Lassus’ Psalmi Poenitentialis

Orlando de Lassus (ca. 1532 – 1594), a Dutch composer of the late Renaissance, was also one of the most prolific and influential, up there with Palestrina and Victoria, producing over 2000 surviving works, in Latin, French and Italian, all of them vocal pieces. We have nothing purely instrumental from the pen of Lassus. Perhaps he thought – quite rightly – the the human voice is the most perfect and divine of instruments, giving the greatest glory to God. Finally settling in Munich, he married and raised three children, his two sons also becoming composers. His fame spread far and wide, and many tried to woo him away with financial gain. But in a reply close to my own heart, he replied, hobbit-like, I do not want to leave my house, my garden, and the other good things in Munich.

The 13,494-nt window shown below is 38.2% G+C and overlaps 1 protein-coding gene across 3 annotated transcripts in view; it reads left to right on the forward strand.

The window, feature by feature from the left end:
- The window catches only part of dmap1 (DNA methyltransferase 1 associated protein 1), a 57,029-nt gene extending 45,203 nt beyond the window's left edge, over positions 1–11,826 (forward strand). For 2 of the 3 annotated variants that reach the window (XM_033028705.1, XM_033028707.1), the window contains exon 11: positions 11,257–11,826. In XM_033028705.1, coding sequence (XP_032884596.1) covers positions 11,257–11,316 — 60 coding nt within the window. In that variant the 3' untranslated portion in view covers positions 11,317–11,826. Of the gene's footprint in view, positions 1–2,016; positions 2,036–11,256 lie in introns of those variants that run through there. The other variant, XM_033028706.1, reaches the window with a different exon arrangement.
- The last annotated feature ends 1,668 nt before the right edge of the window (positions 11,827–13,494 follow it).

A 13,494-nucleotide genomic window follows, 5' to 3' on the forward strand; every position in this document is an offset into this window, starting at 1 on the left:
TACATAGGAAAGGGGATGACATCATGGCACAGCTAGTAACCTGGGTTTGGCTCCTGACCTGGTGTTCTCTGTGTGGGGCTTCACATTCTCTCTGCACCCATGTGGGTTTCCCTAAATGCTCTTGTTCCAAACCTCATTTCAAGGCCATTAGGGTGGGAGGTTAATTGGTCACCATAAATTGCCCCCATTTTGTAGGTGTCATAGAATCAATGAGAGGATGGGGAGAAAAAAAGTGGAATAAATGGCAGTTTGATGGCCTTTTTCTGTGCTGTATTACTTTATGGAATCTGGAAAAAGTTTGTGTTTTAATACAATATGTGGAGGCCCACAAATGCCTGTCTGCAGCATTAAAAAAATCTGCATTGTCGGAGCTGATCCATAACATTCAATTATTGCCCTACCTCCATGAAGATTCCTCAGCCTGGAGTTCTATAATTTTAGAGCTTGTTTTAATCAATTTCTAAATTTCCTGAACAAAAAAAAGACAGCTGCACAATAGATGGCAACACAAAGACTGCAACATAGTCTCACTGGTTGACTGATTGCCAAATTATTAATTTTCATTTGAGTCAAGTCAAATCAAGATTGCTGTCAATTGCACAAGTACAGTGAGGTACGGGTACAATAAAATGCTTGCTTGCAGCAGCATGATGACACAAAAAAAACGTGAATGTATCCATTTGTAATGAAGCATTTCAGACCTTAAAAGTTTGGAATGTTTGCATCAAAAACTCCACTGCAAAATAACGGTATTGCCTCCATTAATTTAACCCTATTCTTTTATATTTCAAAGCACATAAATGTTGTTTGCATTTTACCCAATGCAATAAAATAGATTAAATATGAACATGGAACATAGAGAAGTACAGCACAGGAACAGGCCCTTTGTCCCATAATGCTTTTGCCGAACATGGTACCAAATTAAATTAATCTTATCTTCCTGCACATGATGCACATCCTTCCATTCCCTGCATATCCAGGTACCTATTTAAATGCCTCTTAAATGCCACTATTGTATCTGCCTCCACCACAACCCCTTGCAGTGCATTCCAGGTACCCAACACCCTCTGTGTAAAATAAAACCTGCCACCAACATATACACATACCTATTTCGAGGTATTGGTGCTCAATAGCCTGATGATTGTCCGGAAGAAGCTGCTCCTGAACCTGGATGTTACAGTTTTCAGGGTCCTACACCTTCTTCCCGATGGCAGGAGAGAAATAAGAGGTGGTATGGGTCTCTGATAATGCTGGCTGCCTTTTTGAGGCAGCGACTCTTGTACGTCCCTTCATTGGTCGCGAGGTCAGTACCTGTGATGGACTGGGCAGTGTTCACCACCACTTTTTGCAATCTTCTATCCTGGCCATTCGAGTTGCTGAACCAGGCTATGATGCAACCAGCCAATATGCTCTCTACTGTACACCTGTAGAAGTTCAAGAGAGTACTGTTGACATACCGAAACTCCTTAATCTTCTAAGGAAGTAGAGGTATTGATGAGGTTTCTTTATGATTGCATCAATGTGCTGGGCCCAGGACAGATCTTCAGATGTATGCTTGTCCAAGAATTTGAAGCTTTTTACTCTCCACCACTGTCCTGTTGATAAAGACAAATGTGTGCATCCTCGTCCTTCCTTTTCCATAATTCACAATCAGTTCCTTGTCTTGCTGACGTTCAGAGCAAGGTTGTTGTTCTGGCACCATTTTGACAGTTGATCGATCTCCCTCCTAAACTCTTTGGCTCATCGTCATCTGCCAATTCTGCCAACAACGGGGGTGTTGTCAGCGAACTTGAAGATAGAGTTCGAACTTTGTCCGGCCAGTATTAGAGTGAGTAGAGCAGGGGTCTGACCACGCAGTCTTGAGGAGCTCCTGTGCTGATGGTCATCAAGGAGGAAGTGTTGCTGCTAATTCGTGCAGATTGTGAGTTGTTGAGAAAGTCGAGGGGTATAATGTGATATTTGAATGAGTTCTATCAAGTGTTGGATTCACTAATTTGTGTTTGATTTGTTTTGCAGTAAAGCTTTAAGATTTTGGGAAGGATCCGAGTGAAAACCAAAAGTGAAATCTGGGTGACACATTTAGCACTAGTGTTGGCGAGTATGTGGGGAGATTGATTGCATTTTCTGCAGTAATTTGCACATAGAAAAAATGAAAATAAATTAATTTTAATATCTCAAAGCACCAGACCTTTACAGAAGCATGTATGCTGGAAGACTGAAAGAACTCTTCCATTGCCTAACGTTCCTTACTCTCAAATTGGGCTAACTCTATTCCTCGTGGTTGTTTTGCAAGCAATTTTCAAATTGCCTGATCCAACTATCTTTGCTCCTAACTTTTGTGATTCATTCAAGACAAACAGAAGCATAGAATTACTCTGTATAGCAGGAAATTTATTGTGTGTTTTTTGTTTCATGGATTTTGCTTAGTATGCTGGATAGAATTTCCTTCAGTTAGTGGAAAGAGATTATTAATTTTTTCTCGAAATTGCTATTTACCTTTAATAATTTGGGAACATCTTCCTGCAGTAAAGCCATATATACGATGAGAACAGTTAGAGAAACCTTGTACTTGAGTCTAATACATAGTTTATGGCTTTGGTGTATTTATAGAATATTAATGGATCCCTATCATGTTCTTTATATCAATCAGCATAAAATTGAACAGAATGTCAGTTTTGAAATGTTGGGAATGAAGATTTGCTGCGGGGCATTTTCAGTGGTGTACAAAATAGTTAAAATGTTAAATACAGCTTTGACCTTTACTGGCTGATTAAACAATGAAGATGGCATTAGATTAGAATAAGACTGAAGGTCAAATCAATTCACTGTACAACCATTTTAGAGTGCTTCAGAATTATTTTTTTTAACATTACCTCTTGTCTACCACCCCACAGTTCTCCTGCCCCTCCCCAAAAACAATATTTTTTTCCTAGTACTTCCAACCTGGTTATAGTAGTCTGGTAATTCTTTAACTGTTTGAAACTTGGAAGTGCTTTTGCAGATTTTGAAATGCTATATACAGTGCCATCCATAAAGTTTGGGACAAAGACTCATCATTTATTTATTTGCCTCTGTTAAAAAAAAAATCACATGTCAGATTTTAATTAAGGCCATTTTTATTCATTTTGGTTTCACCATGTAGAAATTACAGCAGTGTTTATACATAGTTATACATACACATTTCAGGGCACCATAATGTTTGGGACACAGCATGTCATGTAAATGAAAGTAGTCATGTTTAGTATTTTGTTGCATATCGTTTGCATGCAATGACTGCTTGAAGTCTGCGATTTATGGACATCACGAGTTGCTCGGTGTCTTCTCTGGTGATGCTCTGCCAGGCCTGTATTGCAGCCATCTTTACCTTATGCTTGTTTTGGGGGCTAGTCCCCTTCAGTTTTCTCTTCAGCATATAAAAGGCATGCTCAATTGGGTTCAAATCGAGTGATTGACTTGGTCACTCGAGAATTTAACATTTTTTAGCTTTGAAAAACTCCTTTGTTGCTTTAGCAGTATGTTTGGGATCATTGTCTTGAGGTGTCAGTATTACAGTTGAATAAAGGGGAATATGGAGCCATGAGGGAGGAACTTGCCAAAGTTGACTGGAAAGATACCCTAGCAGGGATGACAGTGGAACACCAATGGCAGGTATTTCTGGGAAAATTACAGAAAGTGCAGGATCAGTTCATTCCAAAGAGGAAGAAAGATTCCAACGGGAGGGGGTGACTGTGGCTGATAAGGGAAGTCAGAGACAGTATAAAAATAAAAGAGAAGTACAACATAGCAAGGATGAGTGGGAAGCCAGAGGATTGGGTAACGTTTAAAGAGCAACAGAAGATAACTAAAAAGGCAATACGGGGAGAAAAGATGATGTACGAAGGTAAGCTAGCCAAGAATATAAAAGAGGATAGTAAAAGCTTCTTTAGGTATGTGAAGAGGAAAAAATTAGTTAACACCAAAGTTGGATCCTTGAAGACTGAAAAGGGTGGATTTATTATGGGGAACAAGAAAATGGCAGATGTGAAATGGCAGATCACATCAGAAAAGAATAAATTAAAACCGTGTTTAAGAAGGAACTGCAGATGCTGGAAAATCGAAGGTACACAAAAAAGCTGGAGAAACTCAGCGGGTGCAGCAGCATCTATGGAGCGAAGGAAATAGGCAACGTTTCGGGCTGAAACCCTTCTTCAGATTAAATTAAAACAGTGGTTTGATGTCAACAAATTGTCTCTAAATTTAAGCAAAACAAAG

Lassus remained staunchly Catholic in those tumultuous years, and he was in the thick of the most controversial scenes of religious strife, even bloodshed. In light of Father Callam’s reflection on the seven penitential psalms, here they are in a transcendent musical setting, composed in 1584. They were commissioned by King Charles IX, of France, for his part in the Saint Bartholomew’s Day’s Massacre two years before. In the mystery of His providence, God brings good out of all things, and may the beauty of the music help in some way in our own ongoing conversion, as we pilgrimage through this final week of Lent, through Holy Week, preparing for the great joy of Easter and the Resurrection. In spe gaudentes! +